L’attrapeur d’ombres, la vie épique d’Edward S. Curtis
His name is so linked to The North American Indian, his major work, one could easily mistake him for a Comanche, a Crow or a Nez Percé. Actually, Edward S. Curtis (1868-1952) was the perfect prototype of the small white American. He was the son of a veteran from the Civil War, an eternal invalid who had to leave school early on to make his family’s living– hunting, fishing, cultivating the earth. He fell from a tree and hurt his back, so he spent his year of convalescence building a dark room. What followed sounds more like a fairy tale: after mortgaging his piece of land, he became the most sought after photographer in Seattle, and then developed a passion for the Indian America. He became the friend of President Ted Roosevelt, was financed by JP Morgan – the richest man in the world -, and went on to build an unequalled photographic encyclopaedia. But not only: it is literary as well with a lexicon, sound, with recordings on wax rolls) of the “first American Nations”. The book tells the saga by recalling what this long search (1907-1930) will cost him: his marriage, his money and his health. Curtis lived at the end of his life by using his wits, and even invented a machine to select gold or and died almost poor. A complete game of his twenty volumes are worth today two million dollars.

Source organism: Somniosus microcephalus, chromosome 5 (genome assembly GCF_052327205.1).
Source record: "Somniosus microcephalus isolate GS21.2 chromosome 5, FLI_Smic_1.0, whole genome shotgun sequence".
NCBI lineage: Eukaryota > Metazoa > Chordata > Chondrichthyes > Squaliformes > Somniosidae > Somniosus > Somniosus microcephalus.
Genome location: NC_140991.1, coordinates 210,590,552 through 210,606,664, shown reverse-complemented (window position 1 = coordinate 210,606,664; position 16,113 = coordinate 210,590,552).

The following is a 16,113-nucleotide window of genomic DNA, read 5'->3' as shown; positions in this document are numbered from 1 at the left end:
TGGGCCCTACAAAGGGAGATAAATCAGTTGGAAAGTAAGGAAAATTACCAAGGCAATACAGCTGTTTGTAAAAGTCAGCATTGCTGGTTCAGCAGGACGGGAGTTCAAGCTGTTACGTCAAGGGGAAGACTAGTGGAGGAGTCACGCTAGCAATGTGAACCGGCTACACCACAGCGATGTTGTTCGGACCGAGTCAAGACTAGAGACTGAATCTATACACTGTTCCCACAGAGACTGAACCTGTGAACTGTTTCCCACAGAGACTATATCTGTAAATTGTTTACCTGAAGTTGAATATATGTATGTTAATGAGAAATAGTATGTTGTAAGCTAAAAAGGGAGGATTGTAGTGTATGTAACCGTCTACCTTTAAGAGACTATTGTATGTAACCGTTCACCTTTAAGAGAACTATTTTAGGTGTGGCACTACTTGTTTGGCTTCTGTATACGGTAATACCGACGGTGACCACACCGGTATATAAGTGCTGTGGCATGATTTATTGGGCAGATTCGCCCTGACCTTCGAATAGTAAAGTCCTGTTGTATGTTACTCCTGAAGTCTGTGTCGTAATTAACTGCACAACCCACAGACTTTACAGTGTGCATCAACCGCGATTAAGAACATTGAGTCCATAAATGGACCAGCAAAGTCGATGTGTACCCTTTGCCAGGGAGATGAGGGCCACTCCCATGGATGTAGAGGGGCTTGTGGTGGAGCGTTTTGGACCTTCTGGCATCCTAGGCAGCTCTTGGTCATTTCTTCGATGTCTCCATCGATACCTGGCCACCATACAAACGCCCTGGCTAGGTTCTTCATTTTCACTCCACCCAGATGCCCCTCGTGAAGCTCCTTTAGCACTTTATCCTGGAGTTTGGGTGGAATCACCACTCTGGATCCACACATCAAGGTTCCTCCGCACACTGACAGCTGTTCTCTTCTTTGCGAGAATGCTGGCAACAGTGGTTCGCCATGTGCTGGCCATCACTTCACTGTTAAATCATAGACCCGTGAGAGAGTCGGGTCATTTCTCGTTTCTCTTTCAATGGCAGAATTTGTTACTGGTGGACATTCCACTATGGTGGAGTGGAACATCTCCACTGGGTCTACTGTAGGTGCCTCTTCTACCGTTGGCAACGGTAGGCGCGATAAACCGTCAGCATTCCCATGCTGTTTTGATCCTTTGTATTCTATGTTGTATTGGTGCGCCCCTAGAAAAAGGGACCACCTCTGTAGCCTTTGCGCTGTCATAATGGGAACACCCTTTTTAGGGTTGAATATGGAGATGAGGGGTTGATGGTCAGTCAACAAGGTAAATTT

Review published in the newsletter #405 - from 5 November 2015 to 11 November 2015